Mountain Buzz banner
1 - 10 of 10 Posts

·
Registered
Joined
·
8 Posts
Discussion Starter · #1 ·
Input please: I am 6'4/200# and and have only paddles class II in AL and TN since May, but am confident there. Rolling is coming along well but untested in whitewater to date. I currently paddle a Karma, which feels a bit like a SUV. I like the idea of a half slice such as a Ripper II, Antix 2 or Rewind (if I can find one).... need some advice from more experienced paddlers... stay with the Karma for a while longer? Easy transition to the half slice? or Better to try something like a Machno?
Thanks....
Abacosol...
 

·
Registered
Joined
·
8 Posts
Discussion Starter · #5 ·
Half slices are a lot less forgiving. Spend a season in your Karma in actual whitewater before making any changes. The skills you learn and ingrain in the creeker are important to trust before removing stern volume.
Thanks... I head was telling me this too, but my ego is saying otherwise. LOL.
 

·
Registered
Joined
·
96 Posts
Impossible to say for sure based on the limited info here. First off, what exactly do you want that the Karma is not providing? It sounds like you’ve got the stoke and are just excited to delve deeper maybe? Personally the only time I have ever bought a new boat was because I tried one that I just had to have. That has added up to way too many boats as it is! Every boat has lots to teach, whether it’s in the form of being kind and nurturing of certain errors, or demanding and exacting of more precise technique. Each boat has its pluses and minuses, but as a new paddler the only thing that really is key imo is a good fit. The rest starts getting subjective in terms of what you want, where you’re paddling, and how much you’re paddling.

Half slice boats are cool, and I have enjoyed several over the years. They are not the only direction to go in terms of furthering the performance and enjoyment of kayaking though. Hard to say what your experiences would be, and the boats you list are distinct from one another. I love only one out those listed, mostly due to fit issues, so your mileage will likely be different. I strongly agree about test driving one first.

In terms of your inferred questions about skill set and any adjustments needed, the biggest difference that is easily addressed would be edge control. Slicey sterns, low edges, sharper edges, less rocker, edges closer to the ends of the boat, etc will all translate to a need for more active and precise edge control. They will also test your roll a bit more for sure, especially when you are newer. That can be a good part of a paddlers development, but it can also be problematic. Hope that gives you a bit more to chew on and consider.
 

·
Registered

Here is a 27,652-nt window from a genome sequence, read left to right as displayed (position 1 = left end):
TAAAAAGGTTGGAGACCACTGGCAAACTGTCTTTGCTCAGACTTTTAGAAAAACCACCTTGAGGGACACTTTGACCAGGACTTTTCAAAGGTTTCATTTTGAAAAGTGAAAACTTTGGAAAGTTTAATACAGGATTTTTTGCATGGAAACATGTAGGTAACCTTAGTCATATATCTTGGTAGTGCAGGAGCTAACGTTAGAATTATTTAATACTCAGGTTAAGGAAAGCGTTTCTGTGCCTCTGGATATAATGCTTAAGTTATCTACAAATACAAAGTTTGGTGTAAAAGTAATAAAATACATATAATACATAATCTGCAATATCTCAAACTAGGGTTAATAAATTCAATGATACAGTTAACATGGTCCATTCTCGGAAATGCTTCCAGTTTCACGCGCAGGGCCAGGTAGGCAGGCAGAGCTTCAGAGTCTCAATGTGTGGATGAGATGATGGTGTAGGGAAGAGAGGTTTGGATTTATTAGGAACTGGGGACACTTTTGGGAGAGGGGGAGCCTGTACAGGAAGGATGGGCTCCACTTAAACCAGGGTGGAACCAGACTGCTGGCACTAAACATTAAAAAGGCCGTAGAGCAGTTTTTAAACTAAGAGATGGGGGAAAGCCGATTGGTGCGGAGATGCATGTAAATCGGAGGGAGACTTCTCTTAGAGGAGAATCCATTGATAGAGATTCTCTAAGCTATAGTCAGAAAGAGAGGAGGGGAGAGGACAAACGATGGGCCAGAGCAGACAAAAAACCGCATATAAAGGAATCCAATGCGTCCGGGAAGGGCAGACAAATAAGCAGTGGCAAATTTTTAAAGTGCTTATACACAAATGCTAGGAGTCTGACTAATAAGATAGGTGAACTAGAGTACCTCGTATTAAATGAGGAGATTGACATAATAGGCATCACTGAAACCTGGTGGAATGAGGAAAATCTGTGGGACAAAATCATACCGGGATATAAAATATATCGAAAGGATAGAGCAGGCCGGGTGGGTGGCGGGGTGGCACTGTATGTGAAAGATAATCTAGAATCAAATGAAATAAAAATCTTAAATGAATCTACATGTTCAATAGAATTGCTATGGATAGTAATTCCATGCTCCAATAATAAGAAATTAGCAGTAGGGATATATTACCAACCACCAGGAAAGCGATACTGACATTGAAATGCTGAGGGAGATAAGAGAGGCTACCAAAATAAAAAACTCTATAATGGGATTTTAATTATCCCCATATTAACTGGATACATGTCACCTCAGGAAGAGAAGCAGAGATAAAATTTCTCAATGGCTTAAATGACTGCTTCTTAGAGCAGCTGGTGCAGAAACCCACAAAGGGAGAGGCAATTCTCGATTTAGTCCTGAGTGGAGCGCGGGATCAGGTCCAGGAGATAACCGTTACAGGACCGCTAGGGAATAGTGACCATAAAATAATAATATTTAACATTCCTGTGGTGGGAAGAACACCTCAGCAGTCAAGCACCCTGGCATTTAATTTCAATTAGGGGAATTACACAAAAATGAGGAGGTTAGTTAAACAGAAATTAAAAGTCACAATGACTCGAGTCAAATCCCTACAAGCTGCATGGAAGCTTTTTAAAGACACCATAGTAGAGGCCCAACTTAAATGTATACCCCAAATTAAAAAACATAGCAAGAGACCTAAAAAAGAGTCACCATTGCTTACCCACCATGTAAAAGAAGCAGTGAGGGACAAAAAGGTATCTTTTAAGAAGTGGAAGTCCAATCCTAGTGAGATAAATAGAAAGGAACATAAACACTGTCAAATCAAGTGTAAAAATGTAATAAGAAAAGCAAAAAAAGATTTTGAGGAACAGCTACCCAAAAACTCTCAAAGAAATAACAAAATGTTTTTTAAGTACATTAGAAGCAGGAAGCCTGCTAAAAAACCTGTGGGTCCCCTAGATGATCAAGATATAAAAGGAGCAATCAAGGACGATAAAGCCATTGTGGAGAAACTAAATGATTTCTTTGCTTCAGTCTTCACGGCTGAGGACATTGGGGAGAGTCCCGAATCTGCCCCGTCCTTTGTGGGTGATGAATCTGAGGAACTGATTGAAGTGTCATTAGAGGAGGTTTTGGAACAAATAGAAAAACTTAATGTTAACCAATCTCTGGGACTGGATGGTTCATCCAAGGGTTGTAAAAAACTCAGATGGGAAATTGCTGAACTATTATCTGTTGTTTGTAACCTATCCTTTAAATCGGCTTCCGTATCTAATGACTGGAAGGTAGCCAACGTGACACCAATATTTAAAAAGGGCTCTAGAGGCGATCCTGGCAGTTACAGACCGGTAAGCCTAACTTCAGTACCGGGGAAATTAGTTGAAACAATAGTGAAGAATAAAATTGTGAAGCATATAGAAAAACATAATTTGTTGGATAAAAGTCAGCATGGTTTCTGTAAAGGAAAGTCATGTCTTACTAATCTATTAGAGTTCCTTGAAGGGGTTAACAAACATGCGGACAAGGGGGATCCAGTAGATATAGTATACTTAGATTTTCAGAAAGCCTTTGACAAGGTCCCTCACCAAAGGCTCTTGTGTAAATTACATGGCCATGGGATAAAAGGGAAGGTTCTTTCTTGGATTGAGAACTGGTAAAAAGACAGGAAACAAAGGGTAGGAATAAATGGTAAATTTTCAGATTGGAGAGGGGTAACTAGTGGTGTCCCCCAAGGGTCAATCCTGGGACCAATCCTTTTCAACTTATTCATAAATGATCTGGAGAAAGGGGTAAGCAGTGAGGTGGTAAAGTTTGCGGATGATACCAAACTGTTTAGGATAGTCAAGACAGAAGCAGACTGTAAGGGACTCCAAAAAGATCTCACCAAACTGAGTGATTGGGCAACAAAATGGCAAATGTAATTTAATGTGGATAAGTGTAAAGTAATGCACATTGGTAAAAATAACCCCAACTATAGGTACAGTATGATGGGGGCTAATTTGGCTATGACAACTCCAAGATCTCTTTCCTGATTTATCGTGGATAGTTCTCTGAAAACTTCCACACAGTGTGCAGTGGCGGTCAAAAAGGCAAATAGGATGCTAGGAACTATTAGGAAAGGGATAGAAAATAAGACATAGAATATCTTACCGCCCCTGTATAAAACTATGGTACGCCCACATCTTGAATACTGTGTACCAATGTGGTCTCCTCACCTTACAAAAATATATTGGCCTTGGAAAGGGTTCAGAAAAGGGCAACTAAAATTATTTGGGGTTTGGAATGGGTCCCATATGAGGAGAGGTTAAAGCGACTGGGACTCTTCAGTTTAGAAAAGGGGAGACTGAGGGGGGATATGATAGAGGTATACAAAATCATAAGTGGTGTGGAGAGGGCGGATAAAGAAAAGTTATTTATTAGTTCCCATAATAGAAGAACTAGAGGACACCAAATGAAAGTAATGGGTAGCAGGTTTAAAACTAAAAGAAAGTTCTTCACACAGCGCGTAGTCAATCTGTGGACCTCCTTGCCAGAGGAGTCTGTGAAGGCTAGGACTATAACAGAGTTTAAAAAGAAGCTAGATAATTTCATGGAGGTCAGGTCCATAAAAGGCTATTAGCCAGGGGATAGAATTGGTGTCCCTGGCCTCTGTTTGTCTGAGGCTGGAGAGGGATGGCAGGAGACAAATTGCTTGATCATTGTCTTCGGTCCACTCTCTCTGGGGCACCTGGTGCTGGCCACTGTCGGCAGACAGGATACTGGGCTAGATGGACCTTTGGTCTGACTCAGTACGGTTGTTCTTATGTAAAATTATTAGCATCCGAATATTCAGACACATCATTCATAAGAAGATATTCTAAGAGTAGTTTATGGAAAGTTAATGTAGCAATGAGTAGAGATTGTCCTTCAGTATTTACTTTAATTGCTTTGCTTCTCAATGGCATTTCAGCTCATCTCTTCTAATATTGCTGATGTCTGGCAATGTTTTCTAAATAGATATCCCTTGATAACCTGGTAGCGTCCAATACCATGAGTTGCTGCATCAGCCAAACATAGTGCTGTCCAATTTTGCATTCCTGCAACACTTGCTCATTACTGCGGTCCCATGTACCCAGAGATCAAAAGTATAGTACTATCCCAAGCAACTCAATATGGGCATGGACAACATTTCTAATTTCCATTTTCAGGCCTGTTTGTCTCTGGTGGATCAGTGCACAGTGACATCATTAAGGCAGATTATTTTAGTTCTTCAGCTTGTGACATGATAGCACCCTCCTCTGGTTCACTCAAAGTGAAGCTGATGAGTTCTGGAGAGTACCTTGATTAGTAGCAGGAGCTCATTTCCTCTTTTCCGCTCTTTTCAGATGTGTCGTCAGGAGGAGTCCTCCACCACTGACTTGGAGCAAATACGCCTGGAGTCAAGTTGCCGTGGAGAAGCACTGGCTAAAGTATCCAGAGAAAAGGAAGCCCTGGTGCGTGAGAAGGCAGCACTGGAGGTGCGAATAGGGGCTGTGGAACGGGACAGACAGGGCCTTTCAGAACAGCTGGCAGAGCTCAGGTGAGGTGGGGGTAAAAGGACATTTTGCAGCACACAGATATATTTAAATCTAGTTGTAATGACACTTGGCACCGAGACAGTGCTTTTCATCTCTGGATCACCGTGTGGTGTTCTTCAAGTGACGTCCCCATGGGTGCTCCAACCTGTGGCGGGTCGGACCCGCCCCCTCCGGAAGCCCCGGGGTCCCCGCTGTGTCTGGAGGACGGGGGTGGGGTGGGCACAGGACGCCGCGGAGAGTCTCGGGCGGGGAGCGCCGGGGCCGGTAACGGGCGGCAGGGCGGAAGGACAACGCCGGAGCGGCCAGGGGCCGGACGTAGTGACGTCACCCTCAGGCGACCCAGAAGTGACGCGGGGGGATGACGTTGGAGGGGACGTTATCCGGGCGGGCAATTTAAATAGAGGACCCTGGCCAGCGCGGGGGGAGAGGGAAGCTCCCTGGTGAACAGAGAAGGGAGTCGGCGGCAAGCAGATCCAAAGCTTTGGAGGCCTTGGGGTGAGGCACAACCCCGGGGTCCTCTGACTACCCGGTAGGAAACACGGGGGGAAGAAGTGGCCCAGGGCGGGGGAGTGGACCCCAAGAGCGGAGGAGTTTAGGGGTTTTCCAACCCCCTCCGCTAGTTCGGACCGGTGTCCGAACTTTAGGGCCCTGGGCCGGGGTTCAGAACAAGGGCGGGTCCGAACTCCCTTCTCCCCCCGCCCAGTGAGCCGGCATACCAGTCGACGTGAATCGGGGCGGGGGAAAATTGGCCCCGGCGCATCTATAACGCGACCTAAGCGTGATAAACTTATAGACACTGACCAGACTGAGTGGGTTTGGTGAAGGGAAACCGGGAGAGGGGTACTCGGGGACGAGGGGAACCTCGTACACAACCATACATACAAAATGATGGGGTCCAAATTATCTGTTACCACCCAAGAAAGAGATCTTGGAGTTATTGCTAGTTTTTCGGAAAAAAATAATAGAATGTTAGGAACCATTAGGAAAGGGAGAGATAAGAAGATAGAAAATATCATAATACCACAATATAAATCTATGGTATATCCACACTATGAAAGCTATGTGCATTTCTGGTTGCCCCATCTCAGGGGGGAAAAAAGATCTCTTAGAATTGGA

Joined
·
87 Posts
Are you in a large Karma or a medium? The answer could influence any guidance for you. The large Karma is huge . . like 103 gallons huge. I can understand how that could feel like paddling a barge.

I agree with others that its more important at this stage to get out in some class III and develop more skill and boat awareness versus getting an edgier boat and using that on more class II water to "advance" things.

That said, I can also understand the appeal of a different boat. Especially if you are paddling a large Karma. But rather than set your eyes on the half-slice model de jour, I'd look for one of many inexpensive used models that aren't hard to find, boats that are different enough from a Karma to help your skills (and enjoyment) but without the super-edgy (and super expensive) characteristics of some half-slices. Buying, using and reselling used boats can be a cheap way to check out different boat feels, with minimal cost of ownership per boat.
A large Zen gen 2 can often be found for $400-ish, is 89 gal (versus 103 large Zen), will still offer stability to be comfortable on difficult (for you) water, but a tad smaller and more fun to move around, surf a bit, etc. Or a Remix 79. A Diesel 80. Maybe a Mamba 8.6. Even an earlier half-slice like a large Axiom might be found for $400-500, and provide plenty of learning potential without price of newer boats. Hell, even an RPM Max could be argued a necessary stop on one's whitewater boat learning curve!

I'm about your size, fwiw, so one thing I'd warn about is making sure you can comfortably fit in an boat your pursue. Asking to sit in strangers' boats at put-ins/take-outs can help identify yes/no/maybe of various models.

Lastly, if you think there is a chance you'll become a longterm, skilled WW paddler with multiple boats, I'd hold onto the Karma. Maybe one day it will be your go-to boat for class IV/V creeks. :)
 

·
Registered
Joined
·
8 Posts
You can never have too many boats. Each boat will teach you new skills. Get a half slice and it will feel like a fast slalom boat, let you do dip turns, stern squirts, etc. Today’s playboats resemble a bathtub and are pretty sad for playing on the river compared to a half slice.
 
1 - 10 of 10 Posts
Top